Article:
(ORDO NEWS) — For hundreds of years, Cahokia was the most popular destination in what is now the US state of Illinois. This bustling and lively city once had a population of about 15,000 people, but by the end of the 14th century it was empty, and researchers still do not know why.
A study published last year was at least able to rule out one of the previous ideas – that deforestation and land overuse around Cahokia caused excessive erosion and local flooding, making it less habitable for Native Americans.
After analyzing sediment cores collected near earth mounds at the Cahokia Mounds State Historical Preserve, the researchers found that the land remained stable from the heyday of Cahokia until the mid-1800s and industrial development.
In other words, there was no ecological catastrophe.
“There is a very common belief that land use practices lead to erosion and sedimentation and contribute to all of these environmental impacts,” geoarchaeologist Caitlin Rankin of the University of Illinois at Urbana-Champaign said at the time.
“When we revisited the site, we saw no evidence of flooding.”
The burial mounds near which the excavations were carried out are in a lowland and next to a stream – the most suitable place for any local flood that could occur. However, there was no sign of the deposits left by the floods in the layers of the earth.
It is obvious that the people who lived in Cahokia cut down many trees, most likely to create defensive fortifications. However, a study published in the journal Geoarchaeology in 2021 found that this did not lead to erosion and flooding that could force people out of their homes.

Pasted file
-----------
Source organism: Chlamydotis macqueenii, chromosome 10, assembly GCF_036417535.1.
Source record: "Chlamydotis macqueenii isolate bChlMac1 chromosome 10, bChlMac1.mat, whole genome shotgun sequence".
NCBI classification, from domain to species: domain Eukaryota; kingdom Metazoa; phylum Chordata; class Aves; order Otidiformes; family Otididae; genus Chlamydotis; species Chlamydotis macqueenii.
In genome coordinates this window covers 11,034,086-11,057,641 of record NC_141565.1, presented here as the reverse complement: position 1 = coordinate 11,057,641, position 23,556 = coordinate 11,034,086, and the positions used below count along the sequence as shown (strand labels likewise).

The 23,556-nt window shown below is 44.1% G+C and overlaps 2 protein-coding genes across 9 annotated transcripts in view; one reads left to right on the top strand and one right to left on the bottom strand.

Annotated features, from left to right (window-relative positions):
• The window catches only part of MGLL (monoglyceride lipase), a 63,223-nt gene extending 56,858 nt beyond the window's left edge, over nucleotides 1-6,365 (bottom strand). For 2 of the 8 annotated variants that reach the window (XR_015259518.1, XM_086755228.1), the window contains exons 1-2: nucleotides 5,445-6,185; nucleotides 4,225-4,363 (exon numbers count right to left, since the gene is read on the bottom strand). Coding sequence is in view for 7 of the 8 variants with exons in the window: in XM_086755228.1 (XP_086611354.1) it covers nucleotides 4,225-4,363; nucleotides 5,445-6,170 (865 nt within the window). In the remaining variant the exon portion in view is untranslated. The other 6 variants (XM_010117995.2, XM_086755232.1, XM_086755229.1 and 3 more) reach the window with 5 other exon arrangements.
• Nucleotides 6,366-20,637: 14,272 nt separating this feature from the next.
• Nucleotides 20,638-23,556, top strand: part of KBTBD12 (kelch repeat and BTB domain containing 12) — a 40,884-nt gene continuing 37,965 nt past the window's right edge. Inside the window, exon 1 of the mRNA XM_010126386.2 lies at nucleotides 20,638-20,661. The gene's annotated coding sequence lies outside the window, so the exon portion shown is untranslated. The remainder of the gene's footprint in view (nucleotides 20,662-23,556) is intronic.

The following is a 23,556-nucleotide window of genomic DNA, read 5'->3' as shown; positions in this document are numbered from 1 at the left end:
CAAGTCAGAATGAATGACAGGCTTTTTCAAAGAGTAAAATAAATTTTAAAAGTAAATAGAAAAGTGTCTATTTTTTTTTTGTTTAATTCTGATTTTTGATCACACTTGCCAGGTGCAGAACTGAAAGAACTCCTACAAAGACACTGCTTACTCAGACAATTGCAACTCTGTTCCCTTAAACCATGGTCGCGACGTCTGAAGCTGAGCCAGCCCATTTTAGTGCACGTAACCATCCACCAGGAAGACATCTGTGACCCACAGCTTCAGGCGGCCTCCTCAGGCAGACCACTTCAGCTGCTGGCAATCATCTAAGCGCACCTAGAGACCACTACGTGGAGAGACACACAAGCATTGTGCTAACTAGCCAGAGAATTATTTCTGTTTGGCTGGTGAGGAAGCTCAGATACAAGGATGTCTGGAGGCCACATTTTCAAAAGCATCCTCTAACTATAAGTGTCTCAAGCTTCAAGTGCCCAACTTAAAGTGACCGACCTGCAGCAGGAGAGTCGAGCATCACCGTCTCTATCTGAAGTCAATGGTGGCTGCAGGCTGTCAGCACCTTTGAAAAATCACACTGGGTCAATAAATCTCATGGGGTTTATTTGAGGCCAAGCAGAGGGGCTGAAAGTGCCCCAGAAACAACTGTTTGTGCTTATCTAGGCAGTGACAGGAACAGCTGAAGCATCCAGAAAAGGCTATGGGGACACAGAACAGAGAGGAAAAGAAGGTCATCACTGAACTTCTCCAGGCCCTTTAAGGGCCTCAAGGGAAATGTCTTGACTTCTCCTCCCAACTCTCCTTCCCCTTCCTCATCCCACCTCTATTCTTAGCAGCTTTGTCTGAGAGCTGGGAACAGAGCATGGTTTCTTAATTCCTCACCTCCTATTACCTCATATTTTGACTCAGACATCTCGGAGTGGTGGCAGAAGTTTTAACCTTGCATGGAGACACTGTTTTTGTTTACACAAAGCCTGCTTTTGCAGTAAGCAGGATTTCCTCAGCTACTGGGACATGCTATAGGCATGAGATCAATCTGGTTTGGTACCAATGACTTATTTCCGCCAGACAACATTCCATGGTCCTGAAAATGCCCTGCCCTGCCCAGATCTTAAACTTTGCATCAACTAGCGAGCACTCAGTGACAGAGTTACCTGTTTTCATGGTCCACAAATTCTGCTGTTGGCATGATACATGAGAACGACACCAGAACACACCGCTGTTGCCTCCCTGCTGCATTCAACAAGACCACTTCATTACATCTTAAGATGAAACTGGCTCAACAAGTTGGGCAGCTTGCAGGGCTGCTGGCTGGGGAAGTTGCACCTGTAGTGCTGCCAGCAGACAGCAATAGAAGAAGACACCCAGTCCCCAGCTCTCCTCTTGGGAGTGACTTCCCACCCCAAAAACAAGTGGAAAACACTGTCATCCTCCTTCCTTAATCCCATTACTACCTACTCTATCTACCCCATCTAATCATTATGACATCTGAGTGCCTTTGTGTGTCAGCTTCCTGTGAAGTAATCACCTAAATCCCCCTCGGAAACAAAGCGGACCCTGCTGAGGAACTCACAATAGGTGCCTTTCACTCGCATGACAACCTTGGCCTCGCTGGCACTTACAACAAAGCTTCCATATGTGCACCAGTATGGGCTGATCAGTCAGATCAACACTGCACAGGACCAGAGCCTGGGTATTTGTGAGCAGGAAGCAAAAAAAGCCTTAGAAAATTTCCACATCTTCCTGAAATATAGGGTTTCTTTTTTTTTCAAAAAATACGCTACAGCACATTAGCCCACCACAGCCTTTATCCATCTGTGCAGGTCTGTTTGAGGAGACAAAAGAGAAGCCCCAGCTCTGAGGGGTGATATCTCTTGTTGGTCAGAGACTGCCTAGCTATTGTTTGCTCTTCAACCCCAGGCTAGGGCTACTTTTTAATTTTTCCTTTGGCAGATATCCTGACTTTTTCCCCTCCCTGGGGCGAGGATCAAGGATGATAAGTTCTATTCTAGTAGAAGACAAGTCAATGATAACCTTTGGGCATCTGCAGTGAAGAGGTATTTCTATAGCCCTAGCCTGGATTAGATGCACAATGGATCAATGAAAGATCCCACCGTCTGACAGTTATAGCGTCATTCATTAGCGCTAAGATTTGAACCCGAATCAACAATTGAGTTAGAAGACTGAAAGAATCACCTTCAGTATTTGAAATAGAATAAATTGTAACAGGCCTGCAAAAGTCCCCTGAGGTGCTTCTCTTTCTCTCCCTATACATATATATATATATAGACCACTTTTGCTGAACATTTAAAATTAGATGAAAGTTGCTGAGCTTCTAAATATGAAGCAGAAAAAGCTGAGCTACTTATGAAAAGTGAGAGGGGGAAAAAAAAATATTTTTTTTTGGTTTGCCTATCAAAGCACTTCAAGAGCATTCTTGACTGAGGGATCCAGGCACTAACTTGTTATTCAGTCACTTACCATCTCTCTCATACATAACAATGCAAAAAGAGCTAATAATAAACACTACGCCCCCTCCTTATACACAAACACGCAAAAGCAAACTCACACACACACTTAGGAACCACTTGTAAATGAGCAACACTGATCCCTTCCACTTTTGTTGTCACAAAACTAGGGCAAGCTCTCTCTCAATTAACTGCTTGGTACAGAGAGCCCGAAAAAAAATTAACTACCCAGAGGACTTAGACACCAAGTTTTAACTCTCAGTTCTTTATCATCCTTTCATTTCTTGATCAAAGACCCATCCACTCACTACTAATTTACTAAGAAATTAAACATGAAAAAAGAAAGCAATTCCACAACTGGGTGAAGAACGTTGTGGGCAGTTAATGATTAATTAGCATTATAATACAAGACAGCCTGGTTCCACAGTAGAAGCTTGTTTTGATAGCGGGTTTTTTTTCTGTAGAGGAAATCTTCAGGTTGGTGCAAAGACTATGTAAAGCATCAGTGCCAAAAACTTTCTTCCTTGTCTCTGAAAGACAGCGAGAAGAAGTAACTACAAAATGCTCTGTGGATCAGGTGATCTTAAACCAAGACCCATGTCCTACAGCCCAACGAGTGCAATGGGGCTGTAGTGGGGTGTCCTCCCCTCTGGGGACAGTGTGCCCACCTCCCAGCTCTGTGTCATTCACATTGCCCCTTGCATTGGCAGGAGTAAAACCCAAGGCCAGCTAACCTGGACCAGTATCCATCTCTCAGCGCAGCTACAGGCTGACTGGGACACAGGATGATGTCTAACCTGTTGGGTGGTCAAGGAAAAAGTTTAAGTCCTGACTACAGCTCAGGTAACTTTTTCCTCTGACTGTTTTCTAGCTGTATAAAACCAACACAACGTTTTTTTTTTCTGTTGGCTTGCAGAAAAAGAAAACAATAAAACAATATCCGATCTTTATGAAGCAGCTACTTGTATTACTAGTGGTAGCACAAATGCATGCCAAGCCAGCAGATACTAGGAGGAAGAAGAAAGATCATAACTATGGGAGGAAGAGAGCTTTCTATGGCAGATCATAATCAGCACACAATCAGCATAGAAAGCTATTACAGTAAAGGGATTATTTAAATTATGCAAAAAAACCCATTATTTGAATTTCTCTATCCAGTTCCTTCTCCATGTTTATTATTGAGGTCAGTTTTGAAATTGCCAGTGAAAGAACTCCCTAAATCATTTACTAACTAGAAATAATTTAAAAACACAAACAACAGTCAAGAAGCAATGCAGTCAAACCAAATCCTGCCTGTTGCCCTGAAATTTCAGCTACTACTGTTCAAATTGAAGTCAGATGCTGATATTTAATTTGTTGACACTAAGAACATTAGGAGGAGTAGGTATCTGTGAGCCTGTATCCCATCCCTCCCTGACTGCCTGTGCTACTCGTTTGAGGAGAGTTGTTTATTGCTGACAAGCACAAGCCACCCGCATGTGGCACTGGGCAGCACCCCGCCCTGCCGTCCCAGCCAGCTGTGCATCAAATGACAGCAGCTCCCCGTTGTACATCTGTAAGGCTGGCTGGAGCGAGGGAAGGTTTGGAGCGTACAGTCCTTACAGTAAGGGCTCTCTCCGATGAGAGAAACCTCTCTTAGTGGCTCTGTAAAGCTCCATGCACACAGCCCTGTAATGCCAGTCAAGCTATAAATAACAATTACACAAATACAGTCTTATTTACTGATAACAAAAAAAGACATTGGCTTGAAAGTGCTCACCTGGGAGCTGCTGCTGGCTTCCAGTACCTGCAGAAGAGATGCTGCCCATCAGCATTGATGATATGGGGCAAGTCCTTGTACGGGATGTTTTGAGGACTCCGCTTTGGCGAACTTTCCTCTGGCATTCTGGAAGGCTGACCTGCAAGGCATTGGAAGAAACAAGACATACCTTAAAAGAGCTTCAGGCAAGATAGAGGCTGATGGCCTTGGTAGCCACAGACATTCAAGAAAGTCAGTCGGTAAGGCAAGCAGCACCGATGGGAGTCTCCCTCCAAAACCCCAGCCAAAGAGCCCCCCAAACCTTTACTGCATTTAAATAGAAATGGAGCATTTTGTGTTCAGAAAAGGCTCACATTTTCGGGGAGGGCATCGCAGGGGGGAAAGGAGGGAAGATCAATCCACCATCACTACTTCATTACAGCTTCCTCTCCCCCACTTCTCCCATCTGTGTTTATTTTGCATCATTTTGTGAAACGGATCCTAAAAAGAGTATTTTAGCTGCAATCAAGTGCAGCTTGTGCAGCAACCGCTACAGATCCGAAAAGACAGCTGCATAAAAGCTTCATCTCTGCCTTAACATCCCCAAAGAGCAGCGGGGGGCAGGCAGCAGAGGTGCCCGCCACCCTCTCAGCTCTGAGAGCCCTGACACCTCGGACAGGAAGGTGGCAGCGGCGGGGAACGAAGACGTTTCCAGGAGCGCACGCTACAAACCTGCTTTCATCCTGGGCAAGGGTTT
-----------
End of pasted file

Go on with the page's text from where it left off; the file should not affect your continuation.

“In this case, there is evidence of heavy use of wood,” Rankin said in a press statement at the time. “But that doesn’t take into account the fact that people can reuse materials – as well as recycle.”
“We should not automatically assume that deforestation has occurred or that deforestation has caused this event.”
Cahokia remains an interesting topic for experts, with a study published in 2020 analyzing ancient human feces, suggesting that people began returning to Cahokia in significant numbers long before the arrival of European settlers in the 16th century. It is possible that the desolation of the metropolis did not actually last that long.
The mess we’re currently making in caring for the planet makes it easier to imagine that ecocide may be responsible for some of the unexplained mysteries of the past, the authors of a 2021 study say, but it’s important to keep digging to find hard evidence of what happened. in fact.
“To exclude this possibility pushes us to other explanations and requires us to look for other ways of research,” said anthropologist Tristram Kidder of Washington University in St. Louis.
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